Raymond H. Bogaty, Office of the Public Defender, Mercer, for appellants.
Samuel J. Orr, IV, Dist. Atty., Charles S. Hersh, Asst. Dist. Atty., James P. Epstein, Mercer, for appellee.
Nix, C.j., and Larsen, McDermott, Hutchinson, Zappala and Papadakos, JJ. Flaherty, J., did not participate in the consideration or decision of this case. Zappala, J., filed a concurring opinion. Nix, C.j., filed a dissenting opinion.
On May 20, 1982, appellant Emily Clay Bruce was found guilty by a judge of retail theft (second offense) for the theft of a gold necklace valued at $2.84. On September 9, 1982, appellant James Arden Thomas, Jr. pleaded guilty to retail theft (second offense) for the theft of a set of Champion spark plugs valued at $12.71. Because each of the appellants had a prior conviction for retail theft, the aforementioned crimes which are the subject of this appeal were graded as misdemeanors of the second degree, rather than summary offenses, and appellants were sentenced accordingly: appellant Bruce was sentenced to one year probation, and appellant Thomas was sentenced to seven days imprisonment.*fn1 On appeal, these cases were consolidated and the Superior Court affirmed per curiam, 337 Pa. Super. 632, 487 A.2d 441 (1984).
In these appeals, appellants present two related questions: 1) whether a prior conviction for the summary offense of retail theft, based upon an uncounseled guilty plea, may be used to enhance the grading and sentencing of a second conviction for the same offense; and 2) whether a prior conviction for the summary offense of retail theft, resulting from an uncounseled guilty plea entered when the defendant was a juvenile, may be used to enhance the
grading and sentencing of a second conviction for the same offense.
The Crimes Code provides in pertinent part:
Retail theft constitutes a:
(i) Summary offense when the offense is a first offense and the value of the merchandise is less than $150.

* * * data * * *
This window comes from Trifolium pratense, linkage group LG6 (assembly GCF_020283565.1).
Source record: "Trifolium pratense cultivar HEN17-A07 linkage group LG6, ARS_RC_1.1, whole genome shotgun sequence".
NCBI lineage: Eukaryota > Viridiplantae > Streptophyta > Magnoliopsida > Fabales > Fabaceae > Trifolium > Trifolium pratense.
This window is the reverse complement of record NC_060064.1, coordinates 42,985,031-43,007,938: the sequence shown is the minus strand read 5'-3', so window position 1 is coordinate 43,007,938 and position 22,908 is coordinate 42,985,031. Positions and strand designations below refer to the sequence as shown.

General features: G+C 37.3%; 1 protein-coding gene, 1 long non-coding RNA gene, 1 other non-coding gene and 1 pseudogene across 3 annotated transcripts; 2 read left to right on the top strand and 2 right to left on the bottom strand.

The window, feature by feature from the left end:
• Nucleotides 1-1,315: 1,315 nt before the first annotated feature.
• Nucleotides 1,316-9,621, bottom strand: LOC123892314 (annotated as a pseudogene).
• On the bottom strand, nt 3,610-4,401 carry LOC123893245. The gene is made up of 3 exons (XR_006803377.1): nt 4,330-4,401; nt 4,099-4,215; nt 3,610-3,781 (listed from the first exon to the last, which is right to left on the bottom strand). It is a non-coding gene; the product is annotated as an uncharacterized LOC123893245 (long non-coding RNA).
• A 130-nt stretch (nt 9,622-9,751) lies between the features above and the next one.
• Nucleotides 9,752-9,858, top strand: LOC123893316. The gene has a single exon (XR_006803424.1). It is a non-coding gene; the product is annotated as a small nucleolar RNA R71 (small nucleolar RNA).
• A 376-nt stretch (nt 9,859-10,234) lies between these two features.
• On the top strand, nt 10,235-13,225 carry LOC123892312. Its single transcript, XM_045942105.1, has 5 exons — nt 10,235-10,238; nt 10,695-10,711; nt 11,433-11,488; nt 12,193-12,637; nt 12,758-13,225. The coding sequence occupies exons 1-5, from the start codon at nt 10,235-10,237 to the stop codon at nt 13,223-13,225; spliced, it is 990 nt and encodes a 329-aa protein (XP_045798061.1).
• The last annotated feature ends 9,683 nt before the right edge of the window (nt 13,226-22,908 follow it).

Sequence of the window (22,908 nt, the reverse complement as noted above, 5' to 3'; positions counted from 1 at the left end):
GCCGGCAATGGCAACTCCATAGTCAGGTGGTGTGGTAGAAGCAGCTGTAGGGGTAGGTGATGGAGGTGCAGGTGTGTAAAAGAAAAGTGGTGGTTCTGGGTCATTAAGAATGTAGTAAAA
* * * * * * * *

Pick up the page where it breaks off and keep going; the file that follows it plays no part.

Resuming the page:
(ii) Misdemeanor of the second degree when the offense is a second offense and the value of the merchandise is less than $150.
(iii) Misdemeanor of the first degree when the offense is a first or second offense and the value of the merchandise is $150 or more.
18 Pa.C.S.A. § 3929(b)(1).*fn2
Appellants' first convictions for retail theft constituted summary offenses: In 1978, each appellant pleaded guilty, without the assistance of counsel, to one charge of retail theft;*fn3 at the times of their respective guilty pleas,
appellant Bruce was sixteen years of age and appellant Thomas was seventeen years old.*fn4
Appellants first contend that defendants in all summary criminal matters should have a right to counsel under the Sixth and Fourteenth Amendments to the United States Constitution and Article I, Section 9 of the Pennsylvania Constitution, but that even if they do not, the interests of justice dictate that defendants should have the right to counsel in any summary proceeding "if the Commonwealth is to use the summary convictions for enhancement."*fn5 We disagree.
The United States Supreme Court has "delimit[ed] the constitutional right to appointed counsel in state criminal proceedings," and has held that "the Federal Constitution does not require a state trial court to appoint counsel for a criminal defendant" who is not actually subjected to a term of imprisonment upon conviction. Scott v. Illinois, 440 U.S. 367, 373, 369, 99 S.Ct. 1158, 1162, 1160, 59 ...